Stone Soup to Stops

Stone Soup or St. Bernard's Soup. A beggar asked alms at a lordly mansion, but was told by the servants they had nothing to give him. “Sorry for it,” said the man, “but will you let me boil a little water to make some soup of this stone?” This was so novel a proceeding, that the curiosity of the servants was aroused, and the man was readily furnished with saucepan, water, and a spoon. In he popped the stone, and begged for a little salt and pepper for flavouring. Stirring the water and tasting it, he said it would be the better for any fragments of meat and vegetables they might happen to have. These were supplied, and ultimately he asked for a little catsup or other sauce. When fully boiled and fit, each of the servants tested it, and declared that stone soup was excellent. (La soupe au caillou.)

Stone Still Perfectly still; with no more motion than a stone.

“I will not struggle; I will stand stone still.”
Shakespeare: King John, iv. 1.

Stone of the Broken Treaty Limerick. About a century and a half ago England made a solemn compact with Ireland. Ireland promised fealty, and England promised to guarantee to the Irish people civil and religious equality. When the crisis was over England handed Ireland over to a faction that has ever since bred strife and disunion. (Address of the Corporation of Limerick to Mr. Bright, 1868.)

“The `stone of the broken treaty' is there, and from early in the morning till late at night groups gather round it, and foster the tradition of their national wrongs.”- The Times.

Stone of Stumbling This was much more significant among the Jews than it is with ourselves. One of the Pharisaic sects, called Nikfi or “Dashers,” used to walk abroad without lifting their feet from the ground. They were for ever “dashing their feet against the stones,” and “stumbling” on their way.

Stone of Tongues This was a stone given to Otnit, King of Lombardy, by his father dwarf Elberich, and had the virtue, when put into a person's mouth, of enabling him to speak perfectly any foreign language. (The Heldenbuch.)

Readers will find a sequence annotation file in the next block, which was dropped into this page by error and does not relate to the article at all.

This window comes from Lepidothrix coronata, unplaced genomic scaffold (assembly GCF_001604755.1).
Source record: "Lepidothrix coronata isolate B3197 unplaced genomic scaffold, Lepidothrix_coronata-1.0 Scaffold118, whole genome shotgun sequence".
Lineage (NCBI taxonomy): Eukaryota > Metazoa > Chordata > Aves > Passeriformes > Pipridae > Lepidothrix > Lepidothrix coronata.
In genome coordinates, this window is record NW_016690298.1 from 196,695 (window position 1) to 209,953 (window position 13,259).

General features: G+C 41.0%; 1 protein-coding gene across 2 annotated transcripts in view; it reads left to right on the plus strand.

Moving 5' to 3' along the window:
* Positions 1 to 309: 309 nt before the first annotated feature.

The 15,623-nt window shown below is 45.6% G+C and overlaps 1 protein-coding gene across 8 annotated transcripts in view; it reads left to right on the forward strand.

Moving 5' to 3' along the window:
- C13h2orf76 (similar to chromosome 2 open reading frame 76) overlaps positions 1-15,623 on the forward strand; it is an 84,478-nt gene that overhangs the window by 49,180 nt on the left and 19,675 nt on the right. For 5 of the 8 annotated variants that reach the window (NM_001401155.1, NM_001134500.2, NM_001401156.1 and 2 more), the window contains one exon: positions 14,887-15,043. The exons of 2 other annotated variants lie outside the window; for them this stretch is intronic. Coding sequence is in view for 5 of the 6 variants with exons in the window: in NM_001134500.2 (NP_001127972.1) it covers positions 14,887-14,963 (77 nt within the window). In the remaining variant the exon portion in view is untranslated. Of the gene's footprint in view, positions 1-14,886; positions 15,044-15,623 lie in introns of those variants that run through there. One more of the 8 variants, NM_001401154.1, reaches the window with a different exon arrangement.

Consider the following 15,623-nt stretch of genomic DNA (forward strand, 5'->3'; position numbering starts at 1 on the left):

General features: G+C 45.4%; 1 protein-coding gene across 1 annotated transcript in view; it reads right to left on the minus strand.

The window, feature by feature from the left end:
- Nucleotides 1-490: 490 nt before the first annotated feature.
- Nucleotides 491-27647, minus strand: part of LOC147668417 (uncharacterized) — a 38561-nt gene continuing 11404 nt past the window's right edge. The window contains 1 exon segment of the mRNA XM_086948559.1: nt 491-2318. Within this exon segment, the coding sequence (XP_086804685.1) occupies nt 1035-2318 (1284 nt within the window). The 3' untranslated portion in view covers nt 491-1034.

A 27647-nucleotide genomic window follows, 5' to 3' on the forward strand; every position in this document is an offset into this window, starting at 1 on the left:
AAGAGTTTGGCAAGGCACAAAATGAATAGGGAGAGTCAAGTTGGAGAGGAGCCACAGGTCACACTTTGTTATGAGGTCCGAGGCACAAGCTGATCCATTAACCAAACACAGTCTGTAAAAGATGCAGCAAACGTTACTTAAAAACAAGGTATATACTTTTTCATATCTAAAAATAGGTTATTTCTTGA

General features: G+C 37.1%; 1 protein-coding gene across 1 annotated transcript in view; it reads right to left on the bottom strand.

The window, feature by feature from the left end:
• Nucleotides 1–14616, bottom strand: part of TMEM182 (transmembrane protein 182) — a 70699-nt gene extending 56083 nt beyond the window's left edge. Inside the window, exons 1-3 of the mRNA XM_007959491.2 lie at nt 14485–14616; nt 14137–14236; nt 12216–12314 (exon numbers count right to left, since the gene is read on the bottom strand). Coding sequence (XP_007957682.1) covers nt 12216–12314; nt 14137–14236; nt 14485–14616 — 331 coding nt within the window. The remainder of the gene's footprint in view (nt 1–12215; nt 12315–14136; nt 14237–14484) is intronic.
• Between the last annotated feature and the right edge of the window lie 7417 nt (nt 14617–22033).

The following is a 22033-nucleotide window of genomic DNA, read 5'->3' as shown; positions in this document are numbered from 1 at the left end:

Aerolites, or stones which have fallen from heaven. J. Norman Lockyer says the number of meteors which fall daily to the earth “exceeds 21 millions.” (Nineteenth Century, Nov., 1880, p. 787.) The largest aerolith on record is one that fell in Brazil. It is estimated to weigh 14,000 lbs. In 1806 a shower of stones fell near L'Aigle, and M. Biot was deputed by the French Government to report on the phenomenon. He found between two and three thousand stones, the largest being about 17 lbs. in weight.
   Eagle stones. (See Eagle-Stones.)
   Health stones. Purites (2 syl.) found in Geneva and Savoy. So called from the notion that it loses its steel-blue colour if the person in possession of one is in ill-health.
   Square stones. The most ancient idols were square stones. The head and limbs were subsequent additions.
   Touchstones. (q.v.)
   Stones. After the Moslem pilgrim has made his seven processions round the Caaba, he repairs to Mount Arafat, and before sunrise enters the valley of Mena, where he throws seven stones at each of three pillars, in imitation of Abraham and Adam, who thus drove away the devil when he disturbed their devotions.
   Standing stones. The most celebrated groups are those of Stonehenge, Avebury, in Wiltshire, Stennis in the Orkneys, and Carnac in Brittany.
   The Standing Stones of Stennis, in the Orkneys, resemble Stonehenge, and, says Sir W. Scott, furnish an irresistible refutation of the opinion that these circles are Druidical. There is every reason to believe that the custom was prevalent in Scandinavia as well as in Gaul and Britain, and as common to the mythology of Odin as to Druidism. They were places of public assembly, and in the Eyrbiggia Saga is described the manner of setting apart the Helga Feli (Holy Rocks) by the pontiff Thorolf for solemn meetings.
    Stones fallen down from Jupiter. Anaxagoras mentions a stone that fell from Jupiter in Thrace, a description of which is given by Pliny. The Ephesians asserted that their image of Diana came from Jupiter. The stone at Emessa, in Syria, worshipped as a symbol of the sun, was a similar meteorite. At Abydos and Potidæ'a similar stones were preserved. At Corinth was one venerated as Zeus. At Cyprus was one dedicated to Venus, a description of which is given by Tacitus and Maximus Tyrius. Herodian describes a similar stone in Syria. The famous Caaba stone at Mecca is a similar meteor. Livy recounts three falls of stones. On November 27th, 1492, just as Maximilian was on the point of engaging the French army near Ensisheim, a mass weighing 270 lbs.

  By PanEris using Melati.

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